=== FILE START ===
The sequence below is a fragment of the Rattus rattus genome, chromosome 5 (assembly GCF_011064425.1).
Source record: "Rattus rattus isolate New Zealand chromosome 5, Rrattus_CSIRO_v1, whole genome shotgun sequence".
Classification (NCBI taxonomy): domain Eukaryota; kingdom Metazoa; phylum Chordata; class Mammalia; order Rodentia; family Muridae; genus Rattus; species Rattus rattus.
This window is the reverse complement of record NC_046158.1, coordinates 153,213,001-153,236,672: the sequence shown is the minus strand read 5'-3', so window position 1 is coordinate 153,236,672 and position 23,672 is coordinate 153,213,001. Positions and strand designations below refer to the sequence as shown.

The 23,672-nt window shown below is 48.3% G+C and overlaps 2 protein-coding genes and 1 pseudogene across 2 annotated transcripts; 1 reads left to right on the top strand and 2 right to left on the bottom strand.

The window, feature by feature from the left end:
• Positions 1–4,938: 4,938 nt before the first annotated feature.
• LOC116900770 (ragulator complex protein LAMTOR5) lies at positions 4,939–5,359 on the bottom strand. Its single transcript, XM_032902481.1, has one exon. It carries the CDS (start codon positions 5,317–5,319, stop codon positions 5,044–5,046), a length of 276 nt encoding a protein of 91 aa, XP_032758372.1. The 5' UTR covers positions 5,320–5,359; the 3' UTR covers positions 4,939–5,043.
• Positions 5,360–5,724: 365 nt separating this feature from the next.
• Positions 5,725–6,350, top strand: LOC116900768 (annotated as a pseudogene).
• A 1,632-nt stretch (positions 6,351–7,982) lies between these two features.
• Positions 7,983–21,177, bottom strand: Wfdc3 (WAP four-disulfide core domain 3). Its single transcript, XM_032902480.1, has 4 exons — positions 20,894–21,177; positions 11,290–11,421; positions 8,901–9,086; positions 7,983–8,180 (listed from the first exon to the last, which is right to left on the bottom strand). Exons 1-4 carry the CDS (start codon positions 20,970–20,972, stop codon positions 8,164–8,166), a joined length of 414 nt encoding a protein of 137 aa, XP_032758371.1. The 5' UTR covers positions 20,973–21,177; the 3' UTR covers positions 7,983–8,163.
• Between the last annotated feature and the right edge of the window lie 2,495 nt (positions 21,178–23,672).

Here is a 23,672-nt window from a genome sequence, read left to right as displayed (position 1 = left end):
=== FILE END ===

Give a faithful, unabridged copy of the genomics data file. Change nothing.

The sequence below is a fragment of the Rattus rattus genome, chromosome 5 (assembly GCF_011064425.1).
Source record: "Rattus rattus isolate New Zealand chromosome 5, Rrattus_CSIRO_v1, whole genome shotgun sequence".
Classification (NCBI taxonomy): domain Eukaryota; kingdom Metazoa; phylum Chordata; class Mammalia; order Rodentia; family Muridae; genus Rattus; species Rattus rattus.
This window is the reverse complement of record NC_046158.1, coordinates 153,213,001-153,236,672: the sequence shown is the minus strand read 5'-3', so window position 1 is coordinate 153,236,672 and position 23,672 is coordinate 153,213,001. Positions and strand designations below refer to the sequence as shown.

The 23,672-nt window shown below is 48.3% G+C and overlaps 2 protein-coding genes and 1 pseudogene across 2 annotated transcripts; 1 reads left to right on the top strand and 2 right to left on the bottom strand.

The window, feature by feature from the left end:
• Positions 1–4,938: 4,938 nt before the first annotated feature.
• LOC116900770 (ragulator complex protein LAMTOR5) lies at positions 4,939–5,359 on the bottom strand. Its single transcript, XM_032902481.1, has one exon. It carries the CDS (start codon positions 5,317–5,319, stop codon positions 5,044–5,046), a length of 276 nt encoding a protein of 91 aa, XP_032758372.1. The 5' UTR covers positions 5,320–5,359; the 3' UTR covers positions 4,939–5,043.
• Positions 5,360–5,724: 365 nt separating this feature from the next.
• Positions 5,725–6,350, top strand: LOC116900768 (annotated as a pseudogene).
• A 1,632-nt stretch (positions 6,351–7,982) lies between these two features.
• Positions 7,983–21,177, bottom strand: Wfdc3 (WAP four-disulfide core domain 3). Its single transcript, XM_032902480.1, has 4 exons — positions 20,894–21,177; positions 11,290–11,421; positions 8,901–9,086; positions 7,983–8,180 (listed from the first exon to the last, which is right to left on the bottom strand). Exons 1-4 carry the CDS (start codon positions 20,970–20,972, stop codon positions 8,164–8,166), a joined length of 414 nt encoding a protein of 137 aa, XP_032758371.1. The 5' UTR covers positions 20,973–21,177; the 3' UTR covers positions 7,983–8,163.
• Between the last annotated feature and the right edge of the window lie 2,495 nt (positions 21,178–23,672).

Here is a 23,672-nt window from a genome sequence, read left to right as displayed (position 1 = left end):